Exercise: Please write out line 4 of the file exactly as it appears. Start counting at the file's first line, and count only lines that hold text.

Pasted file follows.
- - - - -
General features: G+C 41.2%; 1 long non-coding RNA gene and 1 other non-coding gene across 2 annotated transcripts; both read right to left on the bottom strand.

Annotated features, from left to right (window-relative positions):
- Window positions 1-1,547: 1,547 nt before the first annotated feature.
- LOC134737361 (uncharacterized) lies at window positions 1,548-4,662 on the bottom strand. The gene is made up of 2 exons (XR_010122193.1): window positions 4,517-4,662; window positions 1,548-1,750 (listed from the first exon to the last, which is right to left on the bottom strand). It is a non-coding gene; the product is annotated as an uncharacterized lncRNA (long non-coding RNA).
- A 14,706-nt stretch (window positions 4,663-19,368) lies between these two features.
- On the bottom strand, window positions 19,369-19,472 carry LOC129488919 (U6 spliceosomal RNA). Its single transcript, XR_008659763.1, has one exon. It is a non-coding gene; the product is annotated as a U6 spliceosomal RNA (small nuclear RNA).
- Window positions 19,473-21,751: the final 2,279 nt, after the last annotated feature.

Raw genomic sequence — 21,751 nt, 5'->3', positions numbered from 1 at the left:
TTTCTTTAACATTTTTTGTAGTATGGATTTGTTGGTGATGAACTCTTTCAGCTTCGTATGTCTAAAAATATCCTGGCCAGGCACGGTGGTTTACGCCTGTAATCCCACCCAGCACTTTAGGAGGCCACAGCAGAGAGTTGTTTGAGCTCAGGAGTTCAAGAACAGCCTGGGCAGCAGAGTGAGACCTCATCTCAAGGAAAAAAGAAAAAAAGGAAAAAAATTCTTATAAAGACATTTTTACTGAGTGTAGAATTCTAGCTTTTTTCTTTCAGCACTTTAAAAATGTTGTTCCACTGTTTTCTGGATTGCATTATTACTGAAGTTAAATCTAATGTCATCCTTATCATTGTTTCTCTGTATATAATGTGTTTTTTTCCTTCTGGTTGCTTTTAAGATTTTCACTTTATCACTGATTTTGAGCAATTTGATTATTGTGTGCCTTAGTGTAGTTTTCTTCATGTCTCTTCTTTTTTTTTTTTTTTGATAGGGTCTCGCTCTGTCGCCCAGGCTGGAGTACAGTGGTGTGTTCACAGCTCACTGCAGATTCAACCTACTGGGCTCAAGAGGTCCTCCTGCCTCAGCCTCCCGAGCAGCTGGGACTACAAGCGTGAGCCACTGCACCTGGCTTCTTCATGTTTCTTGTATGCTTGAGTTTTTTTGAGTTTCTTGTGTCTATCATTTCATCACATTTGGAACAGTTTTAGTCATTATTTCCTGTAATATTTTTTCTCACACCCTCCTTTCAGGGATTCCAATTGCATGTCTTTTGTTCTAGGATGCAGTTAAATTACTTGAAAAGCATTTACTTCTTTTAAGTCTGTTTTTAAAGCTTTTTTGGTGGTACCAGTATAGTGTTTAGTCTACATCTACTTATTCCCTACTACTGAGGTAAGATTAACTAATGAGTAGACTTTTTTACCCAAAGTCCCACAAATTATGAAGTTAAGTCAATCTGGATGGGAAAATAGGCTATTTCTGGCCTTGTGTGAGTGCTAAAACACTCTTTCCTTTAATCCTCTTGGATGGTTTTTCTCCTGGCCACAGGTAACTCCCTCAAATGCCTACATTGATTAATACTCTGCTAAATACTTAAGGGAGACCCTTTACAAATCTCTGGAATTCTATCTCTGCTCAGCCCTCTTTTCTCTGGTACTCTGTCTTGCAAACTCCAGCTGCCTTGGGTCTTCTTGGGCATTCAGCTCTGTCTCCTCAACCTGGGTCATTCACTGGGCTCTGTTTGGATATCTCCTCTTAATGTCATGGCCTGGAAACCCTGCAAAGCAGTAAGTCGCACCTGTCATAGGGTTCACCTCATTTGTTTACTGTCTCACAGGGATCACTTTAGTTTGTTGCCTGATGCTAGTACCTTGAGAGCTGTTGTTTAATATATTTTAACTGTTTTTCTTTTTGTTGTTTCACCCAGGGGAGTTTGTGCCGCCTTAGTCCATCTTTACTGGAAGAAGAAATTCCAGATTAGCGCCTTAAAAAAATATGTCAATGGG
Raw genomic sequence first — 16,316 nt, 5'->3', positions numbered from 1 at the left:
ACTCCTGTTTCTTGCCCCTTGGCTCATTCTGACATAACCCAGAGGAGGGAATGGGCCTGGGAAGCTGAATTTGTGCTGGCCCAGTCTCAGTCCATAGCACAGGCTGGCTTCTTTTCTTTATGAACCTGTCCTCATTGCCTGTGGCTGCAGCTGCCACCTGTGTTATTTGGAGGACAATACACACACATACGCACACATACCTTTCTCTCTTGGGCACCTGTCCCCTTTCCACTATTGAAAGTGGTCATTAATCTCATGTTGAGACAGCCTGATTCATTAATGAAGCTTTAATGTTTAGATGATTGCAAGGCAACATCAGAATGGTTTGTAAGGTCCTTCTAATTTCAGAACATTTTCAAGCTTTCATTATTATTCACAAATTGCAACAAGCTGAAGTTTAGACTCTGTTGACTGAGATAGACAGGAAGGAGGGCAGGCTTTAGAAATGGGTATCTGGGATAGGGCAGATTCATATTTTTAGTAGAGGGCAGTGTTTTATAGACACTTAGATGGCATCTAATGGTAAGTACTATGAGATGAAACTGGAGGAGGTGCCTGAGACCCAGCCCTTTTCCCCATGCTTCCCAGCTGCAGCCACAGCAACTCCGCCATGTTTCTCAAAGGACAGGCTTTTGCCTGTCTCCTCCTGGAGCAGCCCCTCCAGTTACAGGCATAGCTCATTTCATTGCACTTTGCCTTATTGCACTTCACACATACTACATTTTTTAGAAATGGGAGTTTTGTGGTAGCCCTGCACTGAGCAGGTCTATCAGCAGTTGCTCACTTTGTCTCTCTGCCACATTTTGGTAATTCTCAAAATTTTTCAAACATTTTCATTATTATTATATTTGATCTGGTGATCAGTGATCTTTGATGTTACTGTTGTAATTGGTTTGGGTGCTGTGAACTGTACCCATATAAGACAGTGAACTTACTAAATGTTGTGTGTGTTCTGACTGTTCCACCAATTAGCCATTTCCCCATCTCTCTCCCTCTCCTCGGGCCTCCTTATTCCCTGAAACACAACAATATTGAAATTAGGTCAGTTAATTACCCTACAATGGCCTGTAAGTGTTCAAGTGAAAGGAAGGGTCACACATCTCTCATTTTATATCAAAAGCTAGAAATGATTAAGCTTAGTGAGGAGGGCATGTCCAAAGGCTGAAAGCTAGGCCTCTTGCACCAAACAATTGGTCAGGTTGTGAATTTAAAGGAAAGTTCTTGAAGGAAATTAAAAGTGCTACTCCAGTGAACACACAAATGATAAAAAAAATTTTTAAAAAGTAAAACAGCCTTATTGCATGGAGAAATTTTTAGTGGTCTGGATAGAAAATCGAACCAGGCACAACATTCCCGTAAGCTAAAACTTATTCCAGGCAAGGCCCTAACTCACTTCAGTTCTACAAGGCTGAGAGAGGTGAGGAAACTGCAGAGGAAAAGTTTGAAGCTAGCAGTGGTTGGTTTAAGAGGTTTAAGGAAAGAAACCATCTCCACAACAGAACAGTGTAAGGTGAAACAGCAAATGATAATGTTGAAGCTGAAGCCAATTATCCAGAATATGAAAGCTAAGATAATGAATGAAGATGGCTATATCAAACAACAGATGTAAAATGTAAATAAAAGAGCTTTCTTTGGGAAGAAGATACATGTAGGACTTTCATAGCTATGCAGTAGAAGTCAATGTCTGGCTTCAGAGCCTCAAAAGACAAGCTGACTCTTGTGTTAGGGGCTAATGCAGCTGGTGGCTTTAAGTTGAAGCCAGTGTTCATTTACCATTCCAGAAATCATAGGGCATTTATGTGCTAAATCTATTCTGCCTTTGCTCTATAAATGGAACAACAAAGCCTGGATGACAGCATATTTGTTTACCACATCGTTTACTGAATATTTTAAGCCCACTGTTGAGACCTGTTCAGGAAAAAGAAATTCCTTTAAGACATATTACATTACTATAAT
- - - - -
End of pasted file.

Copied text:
- LOC134737361 (uncharacterized) lies at window positions 1,548-4,662 on the bottom strand. The gene is made up of 2 exons (XR_010122193.1): window positions 4,517-4,662; window positions 1,548-1,750 (listed from the first exon to the last, which is right to left on the bottom strand). It is a non-coding gene; the product is annotated as an uncharacterized lncRNA (long non-coding RNA).